One of the most important things in your for sale ad, are the photos of the horse. Save yourself a lot of time and photograph your horse right the first time with these tips.
If you’ve got photographs taken by a professional photographer, check if your contract includes using the pictures for sale ads or if you’ve only bought them for personal use.
Whenever possible, use a camera instead of a smartphone to take the pictures and set the image quality to high for the best quality photos.
It doesn’t have to be an expensive DSLR, a good digital camera will do the job.
The best time of day to photograph your horse
When the weather is good, you should take the pictures outside because natural daylight is the easiest to use when you want your horse to look good.
Take your photos in the morning or in the afternoon to avoid harsh shadows from the midday sunshine.
Put the source of the light behind yourself, so that your horse is fully illuminated and so that you’ll avoid glare from the sun.
Always photograph a clean, dry horse
There’s no need to turn your horse out as if he’s going to meet the Queen, with oiled hooves and a plaited mane.
So long as your horse is clean and tidy, it’s enough for prospective buyers to get a good look at him.
Also make sure your tack is clean and properly fitted to create a good first impression.
Clean tack is especially important if you want to sell the tack too – in which case you should take close ups of the tack while it’s on your horse.
When you photograph your horse ridden, make sure the rider is dressed smartly as well.
Clean clothes and washed boots will do, dirty or muddy clothes will detract from your horse.
Keep photos relevant to the advert
When you’re advertising a show-jumper, take pictures of your horse jumping. Either with a rider or free-jumping – or both when you’re asking a higher price.
When selling a dressage horse, take pictures of the horse doing dressage and flatwork.
When your horse is an eventer, include photos of flatwork and jumping over show jumps as well as cross-country fences.
Time your action shots right or use a multi-shot setting if your camera has one.
The best photos are when there’s a good momentum forward in the photo.
In trot, the best moment for a photo is when your horse’s hind leg and front leg are up. The other front leg should be fully extended to show the horse moving nicely forward.
The best canter photos are just before the moment of suspension when both front legs in the air.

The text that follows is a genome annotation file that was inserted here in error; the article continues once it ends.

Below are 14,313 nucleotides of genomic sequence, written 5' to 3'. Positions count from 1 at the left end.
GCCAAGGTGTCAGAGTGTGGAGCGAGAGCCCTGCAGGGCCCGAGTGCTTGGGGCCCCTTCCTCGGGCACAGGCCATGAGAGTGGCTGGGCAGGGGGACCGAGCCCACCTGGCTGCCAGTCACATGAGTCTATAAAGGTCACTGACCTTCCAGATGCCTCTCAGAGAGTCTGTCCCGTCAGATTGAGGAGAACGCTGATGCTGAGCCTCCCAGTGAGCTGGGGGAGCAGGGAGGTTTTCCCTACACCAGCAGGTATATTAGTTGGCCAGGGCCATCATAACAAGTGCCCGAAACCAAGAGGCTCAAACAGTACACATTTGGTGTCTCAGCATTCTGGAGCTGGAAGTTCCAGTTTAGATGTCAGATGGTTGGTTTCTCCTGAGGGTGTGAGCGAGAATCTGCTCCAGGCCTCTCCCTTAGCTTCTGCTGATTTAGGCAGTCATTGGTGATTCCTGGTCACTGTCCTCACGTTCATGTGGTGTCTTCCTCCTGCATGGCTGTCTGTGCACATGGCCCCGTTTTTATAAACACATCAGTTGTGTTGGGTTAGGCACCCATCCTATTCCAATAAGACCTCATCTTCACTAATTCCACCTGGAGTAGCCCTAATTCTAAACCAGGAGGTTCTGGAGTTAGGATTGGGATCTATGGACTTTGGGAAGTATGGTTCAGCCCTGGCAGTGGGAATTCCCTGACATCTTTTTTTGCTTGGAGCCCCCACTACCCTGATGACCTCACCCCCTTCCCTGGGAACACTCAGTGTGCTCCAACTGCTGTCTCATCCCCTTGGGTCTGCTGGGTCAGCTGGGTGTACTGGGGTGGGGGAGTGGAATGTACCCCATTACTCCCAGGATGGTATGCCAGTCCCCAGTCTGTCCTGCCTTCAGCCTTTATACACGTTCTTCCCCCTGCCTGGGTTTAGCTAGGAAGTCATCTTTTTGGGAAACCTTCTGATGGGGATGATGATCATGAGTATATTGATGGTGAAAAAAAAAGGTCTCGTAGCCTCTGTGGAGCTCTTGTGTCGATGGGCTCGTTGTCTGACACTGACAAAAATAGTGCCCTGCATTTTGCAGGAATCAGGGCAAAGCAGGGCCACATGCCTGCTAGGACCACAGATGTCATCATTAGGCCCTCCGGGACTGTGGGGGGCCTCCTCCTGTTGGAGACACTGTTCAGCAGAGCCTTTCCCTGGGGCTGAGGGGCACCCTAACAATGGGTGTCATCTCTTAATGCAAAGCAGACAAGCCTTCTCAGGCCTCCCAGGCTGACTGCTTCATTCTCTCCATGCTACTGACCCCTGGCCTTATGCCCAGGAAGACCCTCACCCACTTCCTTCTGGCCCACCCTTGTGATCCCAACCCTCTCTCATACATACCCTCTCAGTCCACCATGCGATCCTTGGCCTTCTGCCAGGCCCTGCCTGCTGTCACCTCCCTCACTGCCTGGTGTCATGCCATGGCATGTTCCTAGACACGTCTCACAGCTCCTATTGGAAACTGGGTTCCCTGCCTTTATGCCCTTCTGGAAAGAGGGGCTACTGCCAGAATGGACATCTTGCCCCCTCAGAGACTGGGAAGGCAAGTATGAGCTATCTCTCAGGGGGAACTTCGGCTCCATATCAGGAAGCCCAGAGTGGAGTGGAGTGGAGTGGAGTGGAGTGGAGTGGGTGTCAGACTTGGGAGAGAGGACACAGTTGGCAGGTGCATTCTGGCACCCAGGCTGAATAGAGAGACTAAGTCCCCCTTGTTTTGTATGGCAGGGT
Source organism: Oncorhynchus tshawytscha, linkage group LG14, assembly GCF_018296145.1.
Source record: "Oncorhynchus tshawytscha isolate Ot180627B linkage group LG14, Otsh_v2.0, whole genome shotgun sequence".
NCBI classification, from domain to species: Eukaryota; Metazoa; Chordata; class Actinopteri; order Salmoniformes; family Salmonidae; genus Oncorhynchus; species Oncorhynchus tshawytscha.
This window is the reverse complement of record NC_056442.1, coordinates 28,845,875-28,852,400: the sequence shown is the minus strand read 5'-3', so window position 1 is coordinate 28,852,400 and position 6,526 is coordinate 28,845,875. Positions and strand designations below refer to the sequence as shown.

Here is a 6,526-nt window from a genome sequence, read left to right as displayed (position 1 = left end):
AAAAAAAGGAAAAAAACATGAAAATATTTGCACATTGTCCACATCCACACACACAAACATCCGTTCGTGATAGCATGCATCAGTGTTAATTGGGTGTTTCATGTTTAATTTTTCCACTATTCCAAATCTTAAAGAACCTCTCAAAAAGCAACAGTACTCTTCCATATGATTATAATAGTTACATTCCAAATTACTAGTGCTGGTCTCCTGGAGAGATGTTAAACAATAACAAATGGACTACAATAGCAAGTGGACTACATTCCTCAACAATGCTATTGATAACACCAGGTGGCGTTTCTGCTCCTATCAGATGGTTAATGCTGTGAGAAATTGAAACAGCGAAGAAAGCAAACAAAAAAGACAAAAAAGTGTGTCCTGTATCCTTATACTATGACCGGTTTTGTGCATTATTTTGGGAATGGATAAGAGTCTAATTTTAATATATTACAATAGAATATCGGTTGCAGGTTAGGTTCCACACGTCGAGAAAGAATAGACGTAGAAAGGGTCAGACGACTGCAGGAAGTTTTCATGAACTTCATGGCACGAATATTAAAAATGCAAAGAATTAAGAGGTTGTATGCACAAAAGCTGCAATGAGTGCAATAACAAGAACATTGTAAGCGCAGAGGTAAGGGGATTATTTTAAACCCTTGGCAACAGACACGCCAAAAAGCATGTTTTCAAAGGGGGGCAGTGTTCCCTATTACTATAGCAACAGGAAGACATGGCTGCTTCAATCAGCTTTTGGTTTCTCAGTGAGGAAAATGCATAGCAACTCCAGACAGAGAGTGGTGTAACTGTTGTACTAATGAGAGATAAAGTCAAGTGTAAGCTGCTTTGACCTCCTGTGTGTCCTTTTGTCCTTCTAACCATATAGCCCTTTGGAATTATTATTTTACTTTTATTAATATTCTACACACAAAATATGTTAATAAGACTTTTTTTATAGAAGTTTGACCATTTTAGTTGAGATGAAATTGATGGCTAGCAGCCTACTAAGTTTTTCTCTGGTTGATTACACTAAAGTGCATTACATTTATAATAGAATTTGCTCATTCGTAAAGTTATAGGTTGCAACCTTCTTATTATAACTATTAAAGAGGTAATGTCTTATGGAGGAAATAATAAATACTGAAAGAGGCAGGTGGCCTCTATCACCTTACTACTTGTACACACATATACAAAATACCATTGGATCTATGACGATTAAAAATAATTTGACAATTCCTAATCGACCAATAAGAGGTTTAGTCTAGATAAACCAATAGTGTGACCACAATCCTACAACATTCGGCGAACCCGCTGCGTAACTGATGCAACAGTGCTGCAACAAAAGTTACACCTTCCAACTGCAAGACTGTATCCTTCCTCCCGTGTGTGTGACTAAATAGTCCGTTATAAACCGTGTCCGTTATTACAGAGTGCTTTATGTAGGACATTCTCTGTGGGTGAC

Canter photos taken after the front legs have landed can make the horse look on the forehand.
You get the best jumping shots when your horse is travelling up towards the peak. Or alternately when he’s fully in the air above the jump.
Practice and take plenty of photos so that you’re sure to get good ones. You don’t want to publish your ad and realise that your horse looks less amazing than he is.
With the light source behind the horse, a dark face becomes almost invisible. A horse in mid-air just ends up looking like a flying meatball.
How to photograph your horse for a portrait or conformation shot
Take portrait and conformation shots when your horse is fresh and alert and without sweat marks. Take portrait shots before riding shots!
Take pictures straight from the side. Photos taken at an angle can cause the proportions of your horse to look distorted.
You don’t want your horse to look like he has a conformation fault when he doesn’t.
Find a level and plain area that is free of any clutter. A solid colour wall is always a good idea.
When you can, choose a background colour that makes your horse look good. Horses often look good on yellow and green. A painted wall, field or patch of trees can work as a backdrop.
Generally dark horses will stand out on a light background, and light horses on a dark background.
Square the horse up so that he’s standing on all four legs evenly. Make sure every leg is visible in the shot.
Take the photo with the camera is level with the shoulder of your horse. When photographing small ponies kneel down or sit so that you don’t inadvertently take a photo from above making the legs look shorter.
Wait until your horse has his ears forward (or try to get someone to get his attention off-camera). Because a horse with the ears backwards will look dissatisfied at best. Ears forward will make him look friendly and attentive.
Other things to consider when photographing your horse for selling:
- Check that the backdrop for your photos is clutter-free. Remove unnecessary objects that make it look messy and take the eye away from your horse.
- Always take lots of photos so you have several photos from which to choose the best ones. If you rely on just one photo, you’re going to find out that it was the exact moment your horse blinked, stuck his tongue out or something happened in the background.
- Don’t take photos from too far away – ideally, the horse should take up at least 50% of the picture.
- Be critical when you’re looking through your photos. Choose photos where your horse looks friendly and attentive and where the horse and rider look harmonious. There should be nothing distracting in the background and the picture should show off your horse well.
When you’ve written your for sale ad, read through it and look at the photos from the perspective of a buyer.
Ask yourself if you’d go see that horse based on that ad.
Look through the pictures with a buyer’s mindset to see if there’s something that you can find fault with. Or something that gives a bad impression.
When you put in the time to write thoughtfully and make the ad as good as you can, you’ll have an easier time finding the right buyer. You won’t have to waste a lot of time talking to and showing your horse to a lot of people who aren’t serious buyers.
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